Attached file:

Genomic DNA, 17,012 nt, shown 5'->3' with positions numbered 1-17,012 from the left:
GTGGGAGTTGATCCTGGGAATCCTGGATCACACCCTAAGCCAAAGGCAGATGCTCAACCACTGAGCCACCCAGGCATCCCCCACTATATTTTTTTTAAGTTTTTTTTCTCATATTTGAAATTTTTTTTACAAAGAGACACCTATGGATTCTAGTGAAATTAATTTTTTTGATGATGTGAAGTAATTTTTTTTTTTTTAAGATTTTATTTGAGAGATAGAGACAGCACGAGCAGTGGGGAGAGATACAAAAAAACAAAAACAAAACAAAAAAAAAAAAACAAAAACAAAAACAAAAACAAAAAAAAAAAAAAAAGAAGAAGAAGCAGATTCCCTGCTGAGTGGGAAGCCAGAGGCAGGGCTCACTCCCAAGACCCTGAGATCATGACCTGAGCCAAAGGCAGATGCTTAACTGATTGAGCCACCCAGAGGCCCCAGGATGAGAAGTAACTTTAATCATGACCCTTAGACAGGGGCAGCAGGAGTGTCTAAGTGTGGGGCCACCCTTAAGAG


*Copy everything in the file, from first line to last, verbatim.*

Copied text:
Genomic DNA, 17,012 nt, shown 5'->3' with positions numbered 1-17,012 from the left:
GTGGGAGTTGATCCTGGGAATCCTGGATCACACCCTAAGCCAAAGGCAGATGCTCAACCACTGAGCCACCCAGGCATCCCCCACTATATTTTTTTTAAGTTTTTTTTCTCATATTTGAAATTTTTTTTACAAAGAGACACCTATGGATTCTAGTGAAATTAATTTTTTTGATGATGTGAAGTAATTTTTTTTTTTTTAAGATTTTATTTGAGAGATAGAGACAGCACGAGCAGTGGGGAGAGATACAAAAAAACAAAAACAAAACAAAAAAAAAAAAACAAAAACAAAAACAAAAACAAAAAAAAAAAAAAAAGAAGAAGAAGCAGATTCCCTGCTGAGTGGGAAGCCAGAGGCAGGGCTCACTCCCAAGACCCTGAGATCATGACCTGAGCCAAAGGCAGATGCTTAACTGATTGAGCCACCCAGAGGCCCCAGGATGAGAAGTAACTTTAATCATGACCCTTAGACAGGGGCAGCAGGAGTGTCTAAGTGTGGGGCCACCCTTAAGAG